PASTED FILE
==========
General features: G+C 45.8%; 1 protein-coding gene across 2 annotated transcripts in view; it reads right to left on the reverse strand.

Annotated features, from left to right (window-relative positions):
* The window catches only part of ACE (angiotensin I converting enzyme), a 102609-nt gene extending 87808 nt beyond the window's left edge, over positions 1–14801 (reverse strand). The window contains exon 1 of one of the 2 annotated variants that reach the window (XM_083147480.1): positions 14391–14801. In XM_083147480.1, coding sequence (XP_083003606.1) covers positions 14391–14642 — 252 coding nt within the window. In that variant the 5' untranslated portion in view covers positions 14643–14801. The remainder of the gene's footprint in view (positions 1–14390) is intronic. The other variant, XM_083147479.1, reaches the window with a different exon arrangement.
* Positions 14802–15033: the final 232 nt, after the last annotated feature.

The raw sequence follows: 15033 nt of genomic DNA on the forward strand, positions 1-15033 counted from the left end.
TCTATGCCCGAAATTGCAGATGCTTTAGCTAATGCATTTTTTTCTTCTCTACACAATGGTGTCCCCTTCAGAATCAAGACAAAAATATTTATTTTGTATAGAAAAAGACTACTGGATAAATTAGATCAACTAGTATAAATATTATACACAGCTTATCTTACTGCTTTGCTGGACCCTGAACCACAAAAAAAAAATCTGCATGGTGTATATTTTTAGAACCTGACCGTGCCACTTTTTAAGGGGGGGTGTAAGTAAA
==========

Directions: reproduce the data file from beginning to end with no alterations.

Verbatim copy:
General features: G+C 45.8%; 1 protein-coding gene across 2 annotated transcripts in view; it reads right to left on the reverse strand.

Annotated features, from left to right (window-relative positions):
* The window catches only part of ACE (angiotensin I converting enzyme), a 102609-nt gene extending 87808 nt beyond the window's left edge, over positions 1–14801 (reverse strand). The window contains exon 1 of one of the 2 annotated variants that reach the window (XM_083147480.1): positions 14391–14801. In XM_083147480.1, coding sequence (XP_083003606.1) covers positions 14391–14642 — 252 coding nt within the window. In that variant the 5' untranslated portion in view covers positions 14643–14801. The remainder of the gene's footprint in view (positions 1–14390) is intronic. The other variant, XM_083147479.1, reaches the window with a different exon arrangement.
* Positions 14802–15033: the final 232 nt, after the last annotated feature.

The raw sequence follows: 15033 nt of genomic DNA on the forward strand, positions 1-15033 counted from the left end.
TCTATGCCCGAAATTGCAGATGCTTTAGCTAATGCATTTTTTTCTTCTCTACACAATGGTGTCCCCTTCAGAATCAAGACAAAAATATTTATTTTGTATAGAAAAAGACTACTGGATAAATTAGATCAACTAGTATAAATATTATACACAGCTTATCTTACTGCTTTGCTGGACCCTGAACCACAAAAAAAAAATCTGCATGGTGTATATTTTTAGAACCTGACCGTGCCACTTTTTAAGGGGGGGTGTAAGTAAA